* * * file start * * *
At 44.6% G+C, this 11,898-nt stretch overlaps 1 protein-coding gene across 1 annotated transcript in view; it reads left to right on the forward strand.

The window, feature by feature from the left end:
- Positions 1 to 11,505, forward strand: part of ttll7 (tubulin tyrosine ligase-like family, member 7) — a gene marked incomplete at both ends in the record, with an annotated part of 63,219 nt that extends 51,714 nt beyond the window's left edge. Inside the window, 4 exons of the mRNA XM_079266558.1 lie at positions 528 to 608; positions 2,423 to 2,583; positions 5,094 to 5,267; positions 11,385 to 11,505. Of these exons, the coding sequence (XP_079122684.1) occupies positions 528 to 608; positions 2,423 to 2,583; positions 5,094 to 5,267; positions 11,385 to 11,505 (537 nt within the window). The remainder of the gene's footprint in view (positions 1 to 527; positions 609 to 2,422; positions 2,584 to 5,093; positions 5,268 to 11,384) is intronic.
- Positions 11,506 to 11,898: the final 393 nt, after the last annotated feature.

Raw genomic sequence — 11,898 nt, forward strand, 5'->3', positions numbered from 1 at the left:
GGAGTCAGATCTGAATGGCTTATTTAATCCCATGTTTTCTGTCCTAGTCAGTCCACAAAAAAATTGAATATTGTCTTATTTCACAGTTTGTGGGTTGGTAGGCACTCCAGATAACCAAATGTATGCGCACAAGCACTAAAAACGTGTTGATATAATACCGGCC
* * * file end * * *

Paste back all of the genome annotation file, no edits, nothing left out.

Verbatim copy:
At 44.6% G+C, this 11,898-nt stretch overlaps 1 protein-coding gene across 1 annotated transcript in view; it reads left to right on the forward strand.

The window, feature by feature from the left end:
- Positions 1 to 11,505, forward strand: part of ttll7 (tubulin tyrosine ligase-like family, member 7) — a gene marked incomplete at both ends in the record, with an annotated part of 63,219 nt that extends 51,714 nt beyond the window's left edge. Inside the window, 4 exons of the mRNA XM_079266558.1 lie at positions 528 to 608; positions 2,423 to 2,583; positions 5,094 to 5,267; positions 11,385 to 11,505. Of these exons, the coding sequence (XP_079122684.1) occupies positions 528 to 608; positions 2,423 to 2,583; positions 5,094 to 5,267; positions 11,385 to 11,505 (537 nt within the window). The remainder of the gene's footprint in view (positions 1 to 527; positions 609 to 2,422; positions 2,584 to 5,093; positions 5,268 to 11,384) is intronic.
- Positions 11,506 to 11,898: the final 393 nt, after the last annotated feature.

Raw genomic sequence — 11,898 nt, forward strand, 5'->3', positions numbered from 1 at the left:
GGAGTCAGATCTGAATGGCTTATTTAATCCCATGTTTTCTGTCCTAGTCAGTCCACAAAAAAATTGAATATTGTCTTATTTCACAGTTTGTGGGTTGGTAGGCACTCCAGATAACCAAATGTATGCGCACAAGCACTAAAAACGTGTTGATATAATACCGGCC